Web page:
Read Hat security researchers announced the discovery of a dangerous security vulnerability in Bash, a UNIX-like shell that is perhaps one of the most widely installed utilities on any Linux system. The bug opens the door for a wide variety of attacks, it arises when environment variables with specially-crafted values are created before the shell is invoked.
The vulnerability has been present in Linux software for two decades, so patching every instance of it may be easier said than done.
Errata Security expert Robert David Graham mentioned on Twitter that the "bash bug" is probably a bigger deal than Heartbleed. Graham wrote on his blog that an enormous percentage of Linux software interacts with the shell in some fashion and he believes it will be impossible to catalogue all software out there that is vulnerable to the bash bug.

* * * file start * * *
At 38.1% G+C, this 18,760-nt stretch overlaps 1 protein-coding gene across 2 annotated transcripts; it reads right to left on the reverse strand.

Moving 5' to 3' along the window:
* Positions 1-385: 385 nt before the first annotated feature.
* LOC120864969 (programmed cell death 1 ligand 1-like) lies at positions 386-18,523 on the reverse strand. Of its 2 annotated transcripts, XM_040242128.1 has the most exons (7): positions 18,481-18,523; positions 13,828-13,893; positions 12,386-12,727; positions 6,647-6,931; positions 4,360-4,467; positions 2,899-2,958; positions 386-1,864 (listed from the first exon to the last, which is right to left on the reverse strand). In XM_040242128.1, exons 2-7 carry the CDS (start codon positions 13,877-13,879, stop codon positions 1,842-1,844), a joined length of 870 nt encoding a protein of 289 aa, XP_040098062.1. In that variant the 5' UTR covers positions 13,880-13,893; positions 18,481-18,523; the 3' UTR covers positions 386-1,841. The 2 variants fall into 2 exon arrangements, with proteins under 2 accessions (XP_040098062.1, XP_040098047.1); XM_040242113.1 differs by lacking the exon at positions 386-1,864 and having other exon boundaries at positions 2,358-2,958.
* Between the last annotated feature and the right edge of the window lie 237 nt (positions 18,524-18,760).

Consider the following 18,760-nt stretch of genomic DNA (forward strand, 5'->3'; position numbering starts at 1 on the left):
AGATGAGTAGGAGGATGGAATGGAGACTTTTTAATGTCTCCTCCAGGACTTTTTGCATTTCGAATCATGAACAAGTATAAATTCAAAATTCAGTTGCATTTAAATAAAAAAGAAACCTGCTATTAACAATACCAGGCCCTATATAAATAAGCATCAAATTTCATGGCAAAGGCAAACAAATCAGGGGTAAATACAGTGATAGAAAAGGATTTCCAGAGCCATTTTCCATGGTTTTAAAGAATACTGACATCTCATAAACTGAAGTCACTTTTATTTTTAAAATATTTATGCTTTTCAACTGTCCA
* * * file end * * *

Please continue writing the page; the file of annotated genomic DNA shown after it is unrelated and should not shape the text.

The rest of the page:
It's being called the Bash bug, or Shellshock. When accessed properly, the bug allows for an attacker's code to be executed as soon as the shell is invoked, leaving the door open for a wide variety of attacks. Worse yet, it appears the bug has been present in enterprise Linux software for a long time, so patching every instance may be easier said than done. Red Hat and Fedora have already released patches for the bug. The bug also affects OS X, and while the company has yet to release an official fix, this Stack Exchange post contains details on how Mac users can check for the vulnerability and patch it once identified.